Gallery

Gallery: 
Circle of Richard Cosway, 1742 - 1821
Portrait of a Young Lady with bouquet of Flowers
Portrait of a Young Lady with bouquet of Flowers
pencil and watercolour
25 x 20 cm. (9.3/4 x 7.3/4in.)
Price: 
£1500

Artist biography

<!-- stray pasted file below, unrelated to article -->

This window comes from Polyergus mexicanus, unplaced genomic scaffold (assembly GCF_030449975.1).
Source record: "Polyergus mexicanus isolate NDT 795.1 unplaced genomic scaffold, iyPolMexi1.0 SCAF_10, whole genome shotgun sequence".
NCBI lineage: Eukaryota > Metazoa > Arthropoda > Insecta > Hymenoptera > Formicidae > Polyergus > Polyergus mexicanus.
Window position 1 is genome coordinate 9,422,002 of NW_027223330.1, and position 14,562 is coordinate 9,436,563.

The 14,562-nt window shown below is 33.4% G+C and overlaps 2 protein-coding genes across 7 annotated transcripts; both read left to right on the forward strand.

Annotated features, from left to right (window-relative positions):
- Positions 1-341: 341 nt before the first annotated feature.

Born in Tiverton, Devon, the son of a schoolmaster, he was initially educated at Blundell's School but allowed to travel to London aged just 12 to take lessons in learning. He won a prize from the Society of Artists in 1754 and by 1760 had established his own business. He exhibited his first works aged just 20 in 1762 and was soon in demand. Such was his success, that still not 30, Cosway was elected one of the founder members of the Royal Academy (he is included in a group portrait of the 1768 founders, though some accounts suggest he was appointed an Academician three years later, in 1771. He painted the future King George IV in 1780 and was appointed Painter to the Prince of Wales[1] in 1785—the only time this title was ever awarded. His subjects included the Prince's first wife, Maria Anne Fitzherbert, and various English and French aristocrats, including Madame du Barry, mistress of King Louis XV of France. Cosway's pupils included Andrew Plimer (1763–1837). From 1995 to 1996, the National Portrait Gallery in London held an exhibition entitled Richard and Maria Cosway: Regency Artists of Taste and Fashion, with 250 works on display. On 18 January 1781, Cosway married the Anglo-Italian artist Maria Hadfield. Maria was a composer, musician and authority on girls' education and was much admired by Thomas Jefferson, who wrote letters to her decrying her marriage to another man and kept an engraving made from one of Cosway's paintings of Maria at Monticello. The Cosways' marriage is thought to be an arranged marriage and later a marriage of convenience due to his being 20 years her senior. Richard was "well known as a libertine and commonly described as resembling a monkey." The film Jefferson in Paris depicts Maria Cosway's romance with Thomas Jefferson and also depicts Richard Cosway as effeminate, something which is not certain historically. Richard realized his wife's talent and helped her to develop it.In 1784, the Cosways moved into Schomberg House, Pall Mall, which became a fashionable salon for London society.[1] In 1791 they moved to a larger house in Stratford Place. However, the marriage did not last, eventually being annulled. In later life, Cosway also suffered from mental disorders and spent some time in various institutions. He died in London in 1821 and was buried at Marylebone New Church. Sir John Soane bought more than 30 objects put up for sale at auction after Cosway's death